UKRDOUG Castle Tours - Chervonohorod Fortress Traditional Geocache
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This ancient town, which once was the capital city of the Appanage Principality of Podilya, no longer exists after Ukrainian nationalists murdered its entire population of 500 Polish citizens during World War II. The Soviet government subsequently dismantled the town. Chervonohorod was one of the oldest towns in Podilya first mentioned in the Rus Chronicles of the 9th century. The name of the town means “Red Town” because of the abundance of red sandstone.
By 1313 the wooden castle erected by Rus Princes came into the possession of the patriarch of the Koryatovych family, Michal Karijotas. Karijotas was one of the sons of Gediminas, Grand Duke of Lithuania. He built the first stone fortress on the territory that then passed to his son Fyodor Koryatovych.
In 1362 Fyodor fought alongside his uncle Algirdas, who was then Grand Duke of Lithuania, at the Battle of Blue Waters. Their victory over the Golden Horde brought Kyiv and the region of Podilya under Lithuanian control. The Koryatovych family was rewarded with rule over Podilya from their Chervonohorod Fortress. Fyodor became sole ruler after his last brother died in 1389.
Fyodor’s rule did not last long as he came into conflict with his cousin Vytautas. When their uncle Algirdas died, the crown was passed on to his son Jogaila. The Union of Kreva was signed with Poland in 1385. In this agreement Jogaila agreed to convert to Catholicism, marry the underage Polish princess Jadwiga, and be crowned King of Poland. It was the first step in uniting Poland and Lithuania into a Commonwealth.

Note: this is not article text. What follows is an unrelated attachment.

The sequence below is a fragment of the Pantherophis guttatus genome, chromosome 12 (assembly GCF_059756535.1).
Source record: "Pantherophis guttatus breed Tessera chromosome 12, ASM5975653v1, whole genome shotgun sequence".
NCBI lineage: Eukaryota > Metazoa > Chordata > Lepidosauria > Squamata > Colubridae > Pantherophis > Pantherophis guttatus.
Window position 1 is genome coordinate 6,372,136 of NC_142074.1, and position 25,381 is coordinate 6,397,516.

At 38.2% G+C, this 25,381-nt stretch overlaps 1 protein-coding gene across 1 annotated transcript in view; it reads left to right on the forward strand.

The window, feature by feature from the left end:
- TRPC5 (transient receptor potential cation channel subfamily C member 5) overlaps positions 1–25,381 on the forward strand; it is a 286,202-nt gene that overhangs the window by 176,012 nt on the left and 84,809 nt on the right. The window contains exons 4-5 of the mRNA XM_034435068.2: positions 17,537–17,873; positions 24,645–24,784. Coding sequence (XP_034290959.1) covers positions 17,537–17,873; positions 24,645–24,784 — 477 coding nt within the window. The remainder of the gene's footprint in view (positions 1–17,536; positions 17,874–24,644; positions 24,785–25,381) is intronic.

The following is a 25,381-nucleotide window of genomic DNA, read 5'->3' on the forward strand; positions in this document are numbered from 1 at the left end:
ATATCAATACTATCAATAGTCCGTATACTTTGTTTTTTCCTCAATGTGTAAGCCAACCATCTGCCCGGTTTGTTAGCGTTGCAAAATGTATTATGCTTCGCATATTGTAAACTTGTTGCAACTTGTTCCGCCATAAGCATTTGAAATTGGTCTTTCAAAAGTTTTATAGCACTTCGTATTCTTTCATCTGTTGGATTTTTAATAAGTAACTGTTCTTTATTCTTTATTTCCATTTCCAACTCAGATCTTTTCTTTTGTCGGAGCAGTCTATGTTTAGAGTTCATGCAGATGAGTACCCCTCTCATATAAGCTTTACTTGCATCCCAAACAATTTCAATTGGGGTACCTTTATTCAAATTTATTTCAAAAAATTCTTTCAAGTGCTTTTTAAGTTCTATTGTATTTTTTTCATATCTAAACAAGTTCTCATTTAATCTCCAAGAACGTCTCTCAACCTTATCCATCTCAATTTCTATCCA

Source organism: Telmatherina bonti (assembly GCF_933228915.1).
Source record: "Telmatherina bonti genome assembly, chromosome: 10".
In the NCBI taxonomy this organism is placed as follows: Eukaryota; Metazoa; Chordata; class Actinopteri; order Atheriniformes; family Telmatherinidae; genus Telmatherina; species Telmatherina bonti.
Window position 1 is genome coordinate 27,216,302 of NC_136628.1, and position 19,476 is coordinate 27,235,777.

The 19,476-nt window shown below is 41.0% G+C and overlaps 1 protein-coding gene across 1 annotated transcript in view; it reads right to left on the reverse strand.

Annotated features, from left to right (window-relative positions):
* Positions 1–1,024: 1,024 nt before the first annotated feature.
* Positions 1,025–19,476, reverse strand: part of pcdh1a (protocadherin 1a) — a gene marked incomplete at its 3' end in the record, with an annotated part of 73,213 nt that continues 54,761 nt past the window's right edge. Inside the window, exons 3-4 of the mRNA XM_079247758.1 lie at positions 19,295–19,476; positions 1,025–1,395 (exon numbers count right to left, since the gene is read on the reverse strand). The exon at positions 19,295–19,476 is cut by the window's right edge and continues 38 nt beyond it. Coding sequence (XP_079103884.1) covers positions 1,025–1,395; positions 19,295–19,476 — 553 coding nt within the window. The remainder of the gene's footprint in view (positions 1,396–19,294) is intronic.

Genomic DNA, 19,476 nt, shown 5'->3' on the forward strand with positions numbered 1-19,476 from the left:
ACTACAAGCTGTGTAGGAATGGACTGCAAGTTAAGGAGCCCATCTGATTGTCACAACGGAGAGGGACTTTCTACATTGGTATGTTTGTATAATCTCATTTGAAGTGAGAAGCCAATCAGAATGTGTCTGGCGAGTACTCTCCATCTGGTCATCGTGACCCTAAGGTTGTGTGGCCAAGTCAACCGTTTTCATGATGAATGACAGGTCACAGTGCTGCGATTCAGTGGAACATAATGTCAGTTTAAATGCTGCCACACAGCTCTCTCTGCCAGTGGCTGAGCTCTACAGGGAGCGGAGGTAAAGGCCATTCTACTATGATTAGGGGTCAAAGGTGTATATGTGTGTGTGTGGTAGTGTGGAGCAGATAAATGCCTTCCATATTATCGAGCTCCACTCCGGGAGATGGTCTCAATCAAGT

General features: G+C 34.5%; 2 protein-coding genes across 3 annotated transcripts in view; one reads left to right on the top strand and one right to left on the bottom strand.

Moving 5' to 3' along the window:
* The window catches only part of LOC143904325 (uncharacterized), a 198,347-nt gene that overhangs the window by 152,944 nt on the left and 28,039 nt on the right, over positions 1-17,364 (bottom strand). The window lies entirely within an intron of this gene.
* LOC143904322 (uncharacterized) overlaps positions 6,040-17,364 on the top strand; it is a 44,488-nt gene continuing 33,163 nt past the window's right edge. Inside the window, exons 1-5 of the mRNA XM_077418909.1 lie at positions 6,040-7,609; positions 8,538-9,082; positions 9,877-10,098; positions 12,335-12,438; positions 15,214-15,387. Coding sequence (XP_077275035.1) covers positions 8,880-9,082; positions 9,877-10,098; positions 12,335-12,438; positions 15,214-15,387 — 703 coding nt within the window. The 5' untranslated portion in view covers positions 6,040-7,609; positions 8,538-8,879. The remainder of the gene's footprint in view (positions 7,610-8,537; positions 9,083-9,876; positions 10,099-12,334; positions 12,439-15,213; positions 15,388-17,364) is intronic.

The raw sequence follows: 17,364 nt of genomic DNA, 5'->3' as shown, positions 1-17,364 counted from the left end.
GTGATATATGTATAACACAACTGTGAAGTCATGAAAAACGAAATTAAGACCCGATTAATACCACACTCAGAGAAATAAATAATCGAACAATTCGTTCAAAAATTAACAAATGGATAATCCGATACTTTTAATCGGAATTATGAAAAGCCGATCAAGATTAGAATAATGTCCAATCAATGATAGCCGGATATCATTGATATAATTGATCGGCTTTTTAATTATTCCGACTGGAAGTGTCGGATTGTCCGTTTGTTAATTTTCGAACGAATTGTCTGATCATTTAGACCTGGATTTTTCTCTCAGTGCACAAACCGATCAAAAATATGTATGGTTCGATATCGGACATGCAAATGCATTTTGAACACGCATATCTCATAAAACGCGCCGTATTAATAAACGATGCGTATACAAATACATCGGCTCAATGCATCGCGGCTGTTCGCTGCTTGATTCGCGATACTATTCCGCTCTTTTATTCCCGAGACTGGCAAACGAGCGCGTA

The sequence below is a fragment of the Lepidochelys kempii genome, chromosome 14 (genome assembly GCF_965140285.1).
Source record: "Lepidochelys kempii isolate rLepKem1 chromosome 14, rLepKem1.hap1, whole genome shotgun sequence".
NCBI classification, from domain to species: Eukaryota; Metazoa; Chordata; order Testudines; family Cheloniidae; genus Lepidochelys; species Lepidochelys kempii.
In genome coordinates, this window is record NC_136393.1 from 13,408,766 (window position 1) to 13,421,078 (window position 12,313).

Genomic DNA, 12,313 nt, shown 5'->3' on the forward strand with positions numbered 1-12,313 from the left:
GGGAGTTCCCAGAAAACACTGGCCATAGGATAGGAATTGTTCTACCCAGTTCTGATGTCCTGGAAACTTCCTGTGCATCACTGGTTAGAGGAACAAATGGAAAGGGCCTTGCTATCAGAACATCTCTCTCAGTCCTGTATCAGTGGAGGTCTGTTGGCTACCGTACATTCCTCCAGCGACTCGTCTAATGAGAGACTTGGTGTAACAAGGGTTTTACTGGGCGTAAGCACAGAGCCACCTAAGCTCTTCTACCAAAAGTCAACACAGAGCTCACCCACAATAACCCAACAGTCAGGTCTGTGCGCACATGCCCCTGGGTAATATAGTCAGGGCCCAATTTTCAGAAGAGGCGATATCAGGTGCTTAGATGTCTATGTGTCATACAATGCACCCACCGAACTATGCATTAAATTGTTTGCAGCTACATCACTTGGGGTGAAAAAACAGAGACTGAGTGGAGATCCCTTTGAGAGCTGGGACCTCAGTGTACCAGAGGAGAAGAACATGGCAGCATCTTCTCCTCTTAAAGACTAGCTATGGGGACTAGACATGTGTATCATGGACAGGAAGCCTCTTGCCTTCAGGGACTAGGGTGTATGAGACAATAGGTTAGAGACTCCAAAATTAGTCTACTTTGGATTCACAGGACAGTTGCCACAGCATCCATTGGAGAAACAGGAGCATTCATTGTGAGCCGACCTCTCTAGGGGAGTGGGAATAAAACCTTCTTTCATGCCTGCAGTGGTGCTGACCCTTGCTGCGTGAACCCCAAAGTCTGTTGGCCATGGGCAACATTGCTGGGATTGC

Jogaila left his unpopular brother Skirgaila as Grand Duke of Lithuania. Vytautas saw this as his opportunity to take the crown resulting in a three-year civil war (1389-1392). Fyodor’s loyalty to the son of Algirdas resulted in his exile when Vytautas succeeded in coming to power. Fyodor purchased the city of Mukachave in 1396 and settled into Palanok Castle, one of the most protected castles in the region.
In 1434 Chervonohorod was elevated to the status of a royal town. Fourteen years later it was granted Magdeburg rights.
In the middle of the 17th century, at which time the castle belonged to the Danylovych family, the Tatars, Cossacks and Hungarians repeatedly destroyed the castle. When the Turks conquered Podilya at the end of the 17th century they left the castle in ruins and led the residents away into captivity leaving Chervonohorod a ghost town.
A century later, in 1772, Poland was partitioned between Austria, Russia and Prussia. Chervonohorod became a part of the Austrian Habsburg Empire. Polish Prince Adam Karol Poninskyi, Grand Treasurer of the Crown, bought the castle in 1778 and tore down the walls of the fortress to build a palace on its foundations. He only preserved the two towers that are all that is left of the fortress. He also built a church nearby, which ruins stand today, to house the remains of this princely family.
The two World Wars of the 20th century were merciless to the castle. The palace was completely destroyed and the two towers heavily damaged. The territory now houses the youth camp “Romashka” operated by the Greek Catholic Church.
When you visit the ruins you will hear the sound of a roaring stream nearby. That noise is produced by Dzuryn Waterfalls which at 16-meters is the largest waterfall in Ukraine.
Haqre gur "yvq" va gur "eblny gbvyrg"